I love it when main characters are shoehorned into a background character's episode. Let's face it; this was a very good episode for Spike and his growth, but there was zero reason for Twilight and Rarity to carry the idiot ball and not make the best of how they were copy pasted into this episode.


Padme/Anakin this-is-creepy-for-a-while-but-will-get-un-creepy-later relationship

Yeah, uh, about that.

I rewatched the prequel trilogy before "The Force Awakens" came out. As far as I can tell, it never actually got un-creepy. If anything, I think it might have gotten more creepy after Hayden Christensen showed up, just because it really showed off how emotionally stunted both of them were. It's like watching the worst parts of Tommy Wiseau's "The Room" mixed with some laser swords and Ewan McGregor trying desperately to save a dying franchise from its creator.

3875941 Well, yes, okay, that's true. But it was no longer creepy because of their relative ages.

It was at that point creepy because Lucas is romance poison.

I am now in total agreement with you, sir!

3875944 Insert "good, good" bug meme here.

and I felt like it made a lot of mistakes that I’ve seen the show make before, and it seems like they continue to not learn from them

New writers, that's likely it. :trixieshiftleft:

I definitely agree on those first two points. Spike's interaction with Rarity and Twilight did serve as a catalyst for Ember's development, but that process could've worked without involving the ponies, and the payoff could've been shown onscreen. Still not sure how Machiavellian Torch really is, though.

That being said, I really did enjoy this episode overall. These were sticking points for me, but not dealbreakers.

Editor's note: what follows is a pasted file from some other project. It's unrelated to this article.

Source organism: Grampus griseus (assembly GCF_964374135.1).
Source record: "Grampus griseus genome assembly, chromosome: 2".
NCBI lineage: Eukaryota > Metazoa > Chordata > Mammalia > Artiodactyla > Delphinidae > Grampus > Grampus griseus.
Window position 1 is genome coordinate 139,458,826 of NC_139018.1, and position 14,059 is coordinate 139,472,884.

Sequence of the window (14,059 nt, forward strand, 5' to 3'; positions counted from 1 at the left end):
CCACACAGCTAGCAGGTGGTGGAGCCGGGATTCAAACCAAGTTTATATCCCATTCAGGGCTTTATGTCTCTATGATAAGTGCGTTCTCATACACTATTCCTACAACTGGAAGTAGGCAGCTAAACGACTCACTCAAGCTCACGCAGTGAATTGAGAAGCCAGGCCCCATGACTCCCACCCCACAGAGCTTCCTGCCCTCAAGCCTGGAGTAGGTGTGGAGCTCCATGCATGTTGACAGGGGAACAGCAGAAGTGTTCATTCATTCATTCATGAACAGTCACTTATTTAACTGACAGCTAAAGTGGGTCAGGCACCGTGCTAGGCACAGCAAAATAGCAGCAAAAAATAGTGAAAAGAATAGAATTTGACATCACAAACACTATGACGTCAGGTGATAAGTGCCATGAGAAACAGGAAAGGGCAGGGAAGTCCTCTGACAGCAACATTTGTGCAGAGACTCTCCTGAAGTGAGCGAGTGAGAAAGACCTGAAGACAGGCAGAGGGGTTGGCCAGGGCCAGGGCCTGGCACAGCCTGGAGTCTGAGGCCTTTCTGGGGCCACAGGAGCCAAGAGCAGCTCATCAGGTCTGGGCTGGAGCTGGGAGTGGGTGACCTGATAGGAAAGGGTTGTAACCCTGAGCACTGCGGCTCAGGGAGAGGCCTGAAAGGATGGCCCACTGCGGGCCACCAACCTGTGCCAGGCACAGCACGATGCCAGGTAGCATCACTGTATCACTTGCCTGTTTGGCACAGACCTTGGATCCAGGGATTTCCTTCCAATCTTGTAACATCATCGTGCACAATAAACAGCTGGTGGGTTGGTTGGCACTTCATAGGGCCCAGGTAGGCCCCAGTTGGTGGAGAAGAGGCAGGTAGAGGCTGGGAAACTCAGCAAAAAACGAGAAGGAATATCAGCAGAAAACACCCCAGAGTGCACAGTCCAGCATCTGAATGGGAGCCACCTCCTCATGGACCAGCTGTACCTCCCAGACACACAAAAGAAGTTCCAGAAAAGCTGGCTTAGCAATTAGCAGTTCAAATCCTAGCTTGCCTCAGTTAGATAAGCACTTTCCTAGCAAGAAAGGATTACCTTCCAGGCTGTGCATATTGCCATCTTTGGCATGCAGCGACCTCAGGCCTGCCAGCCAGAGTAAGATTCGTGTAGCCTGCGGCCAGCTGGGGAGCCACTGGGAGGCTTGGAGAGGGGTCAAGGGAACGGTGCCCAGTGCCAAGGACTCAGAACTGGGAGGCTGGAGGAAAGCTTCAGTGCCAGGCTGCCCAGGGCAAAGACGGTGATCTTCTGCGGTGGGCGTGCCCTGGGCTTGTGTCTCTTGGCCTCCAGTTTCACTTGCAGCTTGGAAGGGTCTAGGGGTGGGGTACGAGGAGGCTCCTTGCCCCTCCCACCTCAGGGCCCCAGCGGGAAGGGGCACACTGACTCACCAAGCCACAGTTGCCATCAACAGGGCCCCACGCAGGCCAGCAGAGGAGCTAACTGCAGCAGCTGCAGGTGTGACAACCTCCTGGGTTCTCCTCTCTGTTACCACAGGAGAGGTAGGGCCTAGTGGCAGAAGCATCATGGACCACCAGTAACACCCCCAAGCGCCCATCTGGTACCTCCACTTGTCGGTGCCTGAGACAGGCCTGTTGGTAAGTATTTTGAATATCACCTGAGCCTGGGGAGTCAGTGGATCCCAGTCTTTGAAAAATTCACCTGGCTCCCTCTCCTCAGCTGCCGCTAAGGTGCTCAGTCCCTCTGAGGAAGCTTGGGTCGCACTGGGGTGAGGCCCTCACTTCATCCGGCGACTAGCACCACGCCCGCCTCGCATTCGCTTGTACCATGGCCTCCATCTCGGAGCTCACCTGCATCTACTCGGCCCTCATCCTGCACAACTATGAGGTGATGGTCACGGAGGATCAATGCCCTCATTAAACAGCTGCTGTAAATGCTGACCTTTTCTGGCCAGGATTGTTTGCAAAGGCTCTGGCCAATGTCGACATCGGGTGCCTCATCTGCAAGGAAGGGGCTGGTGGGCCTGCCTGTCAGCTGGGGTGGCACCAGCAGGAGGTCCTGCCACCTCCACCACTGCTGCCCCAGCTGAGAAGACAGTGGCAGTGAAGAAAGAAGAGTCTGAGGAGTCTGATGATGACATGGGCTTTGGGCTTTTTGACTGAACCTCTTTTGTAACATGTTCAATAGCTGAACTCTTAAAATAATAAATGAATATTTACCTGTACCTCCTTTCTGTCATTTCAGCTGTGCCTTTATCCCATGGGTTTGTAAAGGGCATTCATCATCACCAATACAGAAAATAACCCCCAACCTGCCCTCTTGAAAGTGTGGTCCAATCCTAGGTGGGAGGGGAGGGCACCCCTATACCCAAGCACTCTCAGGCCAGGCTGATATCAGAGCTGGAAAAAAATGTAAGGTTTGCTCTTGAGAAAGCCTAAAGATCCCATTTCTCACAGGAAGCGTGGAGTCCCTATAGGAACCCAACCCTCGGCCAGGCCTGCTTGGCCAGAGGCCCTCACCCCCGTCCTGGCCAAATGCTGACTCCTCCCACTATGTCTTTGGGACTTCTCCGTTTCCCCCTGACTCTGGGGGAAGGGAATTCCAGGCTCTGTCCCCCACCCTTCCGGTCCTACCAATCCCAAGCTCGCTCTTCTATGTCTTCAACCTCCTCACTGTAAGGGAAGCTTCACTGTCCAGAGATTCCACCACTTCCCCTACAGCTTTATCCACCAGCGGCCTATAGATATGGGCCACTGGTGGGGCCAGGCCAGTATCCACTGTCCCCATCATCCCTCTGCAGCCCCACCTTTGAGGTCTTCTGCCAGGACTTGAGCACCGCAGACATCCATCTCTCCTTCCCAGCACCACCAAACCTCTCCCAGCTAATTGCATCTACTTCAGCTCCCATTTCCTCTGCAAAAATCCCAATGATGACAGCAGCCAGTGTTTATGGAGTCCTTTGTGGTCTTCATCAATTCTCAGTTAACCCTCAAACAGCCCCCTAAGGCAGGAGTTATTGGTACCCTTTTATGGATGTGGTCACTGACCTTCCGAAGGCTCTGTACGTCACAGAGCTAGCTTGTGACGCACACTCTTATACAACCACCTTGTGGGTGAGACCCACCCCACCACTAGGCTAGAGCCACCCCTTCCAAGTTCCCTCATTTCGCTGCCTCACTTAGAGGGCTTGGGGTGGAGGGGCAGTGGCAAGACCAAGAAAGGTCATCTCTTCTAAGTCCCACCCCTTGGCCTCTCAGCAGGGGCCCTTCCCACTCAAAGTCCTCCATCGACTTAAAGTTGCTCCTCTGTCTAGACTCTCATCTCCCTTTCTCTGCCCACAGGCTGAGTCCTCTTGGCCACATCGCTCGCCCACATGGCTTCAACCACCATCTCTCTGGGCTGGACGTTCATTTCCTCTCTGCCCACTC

The writers of this episode wrote three episodes of Season 5, including "Rarity Investigates!" and "The Hooffields and the McColts." They clearly know what Rarity and Twilight are capable of (the latter's raw magical output, at the very least,) which only makes this episode's flaws more frustrating.

I think I should cross-link this comment here.

EDIT: It helps to actually link to the comment, and not this very page.

Author Interviewer

So we can expect a season finale where Spike kills a bunch of recently-hatched dragonlings with a lightsaber, right? :V

Maybe the fandom will move on from shipping Spike with Rarity and ship Spike with Ember instead.

As a Sparity shipper, I've gotta say it isn't the fandom that's the problem: it's the show. Sparity is the only real ship on the show (not counting married partners or Lyrabon deep in the background), and there have been several entire episodes written specifically about that ship which further it, despite all its obvious creepiness.

Hell, the current episode even started out with Sparity: Rarity was using Spike because he thought he was getting closer to her romantically.

If I were a more active artist, long ago I'd have done a comic about Palpatine getting caught with youngling porn by Youngling Protective Services.

Yeah, this is a problem I had, too. I guess one could argue that Twilight didn't want to use her magic on the dragons considering she was already trespassing on their territory and it might be seen as grounds for war (they seemed pretty volatile) but that doesn't explain why she didn't save Rarity, Ember, or Spike.

Another problem is one I first noticed in the premiere, where the writers seem to have thought that merely acknowledging the existence of a problem was sufficient grounds to not actually explain it. So when Celestia and Luna ask how a newborn alicorn is possible or when Spike asks how Twilight and Rarity could keep up, both times they are cut off by the narrative means before an answer can be delivered. So we have the acknoledgment of a plot-issue, the implication that there is a logical explanation, and then no actual on-screen explanation. It really comes across as lazy writing, even if there ARE easily extrapolated explanations.

Wanderer D

3876112 It's not an actual ship. It's a young kid gushing over his older sister's friend. 2 + 2 =/= 5 Rarity herself has never done anything remotely romantic for him.